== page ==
The train departed exactly on time at 11.30am and we trundled on across flat country to Comilla which we reached after a couple of stops just over 3 hours later.
Comilla was an absolute dive, I had high expectations because I thought it sounded like a nice place, but it was a semi deserted, dangerous feeling dump. I had befriended (as usual) 2 guys on the train who said they would help me find somewhere to stay (as usual I had no booking), I said I wanted air conditioning and internet – they had hardly no English but explained there was no internet – I thought that can’t be right – everywhere has internet these days (don’t they??)
As soon as we arrived I sensed it had a different feel about it, no-one was friendly and they glared, I had the sense they were eyeing me up not in a friendly way. Apparently there were 2 hotels in the vicinity of the railway station, but first I wanted to get a ticket for the train the next day to take me to Dhaka, that was easy because one of my new friends – named Shah-Newas Khan (and that’s just his first name), transacted the purchase for me. They only had first class left which was 240 Taka $4.30, but I took it anyway.
Having completed that, next stop was to find the hotel – no worries – walk out the railway station, walk 100 meters straight ahead, up to the first floor (with my 2 minders) and ask for a room with air conditioning and internet. Only problem – no air conditioning and no internet.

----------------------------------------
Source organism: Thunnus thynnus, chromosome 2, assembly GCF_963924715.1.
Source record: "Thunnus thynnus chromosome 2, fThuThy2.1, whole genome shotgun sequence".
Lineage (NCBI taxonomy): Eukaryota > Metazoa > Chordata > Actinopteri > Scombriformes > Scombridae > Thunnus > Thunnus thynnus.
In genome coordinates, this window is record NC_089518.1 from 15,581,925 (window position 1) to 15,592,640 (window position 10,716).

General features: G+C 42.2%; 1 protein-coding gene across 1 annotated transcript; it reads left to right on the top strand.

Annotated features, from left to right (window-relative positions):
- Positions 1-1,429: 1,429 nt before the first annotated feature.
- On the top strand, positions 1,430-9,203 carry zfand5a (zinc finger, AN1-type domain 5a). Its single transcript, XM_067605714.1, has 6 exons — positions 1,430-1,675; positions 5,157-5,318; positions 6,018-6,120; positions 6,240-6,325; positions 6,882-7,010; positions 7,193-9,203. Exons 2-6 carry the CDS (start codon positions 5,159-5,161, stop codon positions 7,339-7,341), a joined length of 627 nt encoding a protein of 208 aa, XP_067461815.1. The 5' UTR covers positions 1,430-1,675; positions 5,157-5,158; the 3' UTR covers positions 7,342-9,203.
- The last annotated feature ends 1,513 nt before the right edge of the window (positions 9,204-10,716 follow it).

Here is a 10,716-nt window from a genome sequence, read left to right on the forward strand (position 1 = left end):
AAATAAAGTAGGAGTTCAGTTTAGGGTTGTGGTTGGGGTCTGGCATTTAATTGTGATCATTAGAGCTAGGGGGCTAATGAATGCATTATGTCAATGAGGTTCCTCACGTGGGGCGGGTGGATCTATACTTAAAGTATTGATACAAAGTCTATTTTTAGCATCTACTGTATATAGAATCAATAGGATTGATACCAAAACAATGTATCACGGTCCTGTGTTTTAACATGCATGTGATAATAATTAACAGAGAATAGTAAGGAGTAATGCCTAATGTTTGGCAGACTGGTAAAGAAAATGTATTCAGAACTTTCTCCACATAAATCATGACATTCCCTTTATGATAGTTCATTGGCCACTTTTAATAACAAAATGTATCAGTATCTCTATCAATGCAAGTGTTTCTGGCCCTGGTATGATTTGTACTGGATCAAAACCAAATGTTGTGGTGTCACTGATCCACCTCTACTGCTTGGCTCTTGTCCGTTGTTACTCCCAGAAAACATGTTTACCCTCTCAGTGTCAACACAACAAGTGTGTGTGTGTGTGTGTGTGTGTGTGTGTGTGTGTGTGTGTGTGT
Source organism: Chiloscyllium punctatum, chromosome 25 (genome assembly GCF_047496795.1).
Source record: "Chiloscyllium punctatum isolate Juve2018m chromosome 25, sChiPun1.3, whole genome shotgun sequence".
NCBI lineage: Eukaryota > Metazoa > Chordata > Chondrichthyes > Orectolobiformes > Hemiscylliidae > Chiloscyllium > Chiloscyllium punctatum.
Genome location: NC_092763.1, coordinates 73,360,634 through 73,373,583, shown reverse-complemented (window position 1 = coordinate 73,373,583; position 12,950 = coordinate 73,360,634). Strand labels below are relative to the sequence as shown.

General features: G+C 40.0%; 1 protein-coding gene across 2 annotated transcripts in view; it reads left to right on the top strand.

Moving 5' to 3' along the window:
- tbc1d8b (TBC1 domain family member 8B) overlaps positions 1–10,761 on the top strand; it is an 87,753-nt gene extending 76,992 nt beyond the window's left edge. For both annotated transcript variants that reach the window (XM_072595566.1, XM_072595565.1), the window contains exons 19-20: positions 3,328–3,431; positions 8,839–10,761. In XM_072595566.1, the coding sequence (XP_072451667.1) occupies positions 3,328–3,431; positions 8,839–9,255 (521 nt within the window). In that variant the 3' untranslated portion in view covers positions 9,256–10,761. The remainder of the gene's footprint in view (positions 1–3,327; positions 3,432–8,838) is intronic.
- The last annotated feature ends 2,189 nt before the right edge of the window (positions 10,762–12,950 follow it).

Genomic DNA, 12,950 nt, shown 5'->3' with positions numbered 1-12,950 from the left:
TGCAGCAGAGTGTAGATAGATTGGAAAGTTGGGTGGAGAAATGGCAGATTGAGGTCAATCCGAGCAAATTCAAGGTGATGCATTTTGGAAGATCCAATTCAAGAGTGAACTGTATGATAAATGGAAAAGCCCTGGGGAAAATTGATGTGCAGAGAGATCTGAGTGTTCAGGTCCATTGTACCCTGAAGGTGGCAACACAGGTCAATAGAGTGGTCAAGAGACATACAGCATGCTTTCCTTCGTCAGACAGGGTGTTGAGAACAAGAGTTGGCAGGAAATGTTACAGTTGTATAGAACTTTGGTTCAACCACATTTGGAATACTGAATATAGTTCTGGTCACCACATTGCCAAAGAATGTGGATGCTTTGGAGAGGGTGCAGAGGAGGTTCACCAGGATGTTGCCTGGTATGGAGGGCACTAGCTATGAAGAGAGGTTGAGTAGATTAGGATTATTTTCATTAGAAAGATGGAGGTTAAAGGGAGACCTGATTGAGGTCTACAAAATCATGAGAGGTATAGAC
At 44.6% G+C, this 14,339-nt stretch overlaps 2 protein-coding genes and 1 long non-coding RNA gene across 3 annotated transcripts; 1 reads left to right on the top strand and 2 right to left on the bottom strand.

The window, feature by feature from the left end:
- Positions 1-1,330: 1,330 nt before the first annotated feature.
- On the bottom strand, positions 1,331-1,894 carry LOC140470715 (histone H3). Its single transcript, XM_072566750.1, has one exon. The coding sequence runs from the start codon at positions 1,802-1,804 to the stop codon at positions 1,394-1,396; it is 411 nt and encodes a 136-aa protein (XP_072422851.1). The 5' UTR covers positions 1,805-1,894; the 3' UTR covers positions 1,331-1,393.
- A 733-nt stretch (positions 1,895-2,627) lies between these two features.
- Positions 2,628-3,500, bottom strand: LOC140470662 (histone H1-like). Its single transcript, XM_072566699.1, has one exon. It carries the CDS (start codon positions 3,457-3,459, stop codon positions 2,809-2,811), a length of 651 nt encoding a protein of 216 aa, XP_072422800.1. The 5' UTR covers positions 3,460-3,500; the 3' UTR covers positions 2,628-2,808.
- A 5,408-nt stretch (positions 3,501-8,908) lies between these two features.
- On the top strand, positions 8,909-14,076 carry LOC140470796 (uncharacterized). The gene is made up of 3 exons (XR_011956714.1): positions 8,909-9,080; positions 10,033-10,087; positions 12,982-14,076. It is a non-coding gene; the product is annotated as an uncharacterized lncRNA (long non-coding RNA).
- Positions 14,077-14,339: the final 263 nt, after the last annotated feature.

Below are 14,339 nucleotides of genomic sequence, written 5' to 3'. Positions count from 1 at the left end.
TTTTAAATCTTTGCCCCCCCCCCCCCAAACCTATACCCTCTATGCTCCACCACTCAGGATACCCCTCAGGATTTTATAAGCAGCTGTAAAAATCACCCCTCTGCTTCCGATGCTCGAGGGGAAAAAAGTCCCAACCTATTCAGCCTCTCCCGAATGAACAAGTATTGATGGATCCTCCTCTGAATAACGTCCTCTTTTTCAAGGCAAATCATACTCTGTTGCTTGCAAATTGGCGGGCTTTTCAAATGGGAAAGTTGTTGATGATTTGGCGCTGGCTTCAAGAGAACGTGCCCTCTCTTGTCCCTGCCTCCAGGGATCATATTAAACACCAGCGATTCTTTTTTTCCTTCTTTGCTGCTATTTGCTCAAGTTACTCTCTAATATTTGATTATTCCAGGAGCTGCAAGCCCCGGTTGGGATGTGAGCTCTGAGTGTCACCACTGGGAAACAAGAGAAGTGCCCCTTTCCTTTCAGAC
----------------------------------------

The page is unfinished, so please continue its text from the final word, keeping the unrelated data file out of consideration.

Oh well, off to the second and remaining Hotel. Up stairs to the first floor again (past all the rubbish at the bottom of the stairs), in I go with my minders, room rate 1500 taka ($26) here is the key to have a look – well it was the biggest dump I have ever seen.
The bed was disgusting with no sheets, the bedside table was wrecked and filthy, there was a sink coated in dust and dirt and the bathroom hadn’t been cleaned since 1742 (I guess), but it was the only place in town so I took it – previous night at the flashest place on this holiday, this night at an absolute tip.
What a change – never mind it had air con and I am resilient. My minders told me on at least 10 occasions to ensure I kept my door locked, and if I did go out of my room, take my valuables and come back quickly as the hotel staff had duplicate keys and couldn’t be trusted. I was also warned not to go out after dark. All this did wonders for how I felt about Comilla.
Anyway I had a couple of movies downloaded to watch, and now was the time – locked into my cesspit of a room, unsafe to go out. So I proceeded to watch the film about Amy Winehouse. After 1 hour I noticed my arm was getting splashed on. In did my detective work and found out that the air con was dripping water onto the poxy bedside cabinet and I was getting splashed by he drips. So I paused Amy and went down one flight of stairs to reception (if you could call it that), I gesture for the man to come and have a look which he did. His solution was to put a glass under the drip to catch it. Not good enough I said, so after a Mexican standoff he told me to wait. He then came back with the key to another room and I was shifted.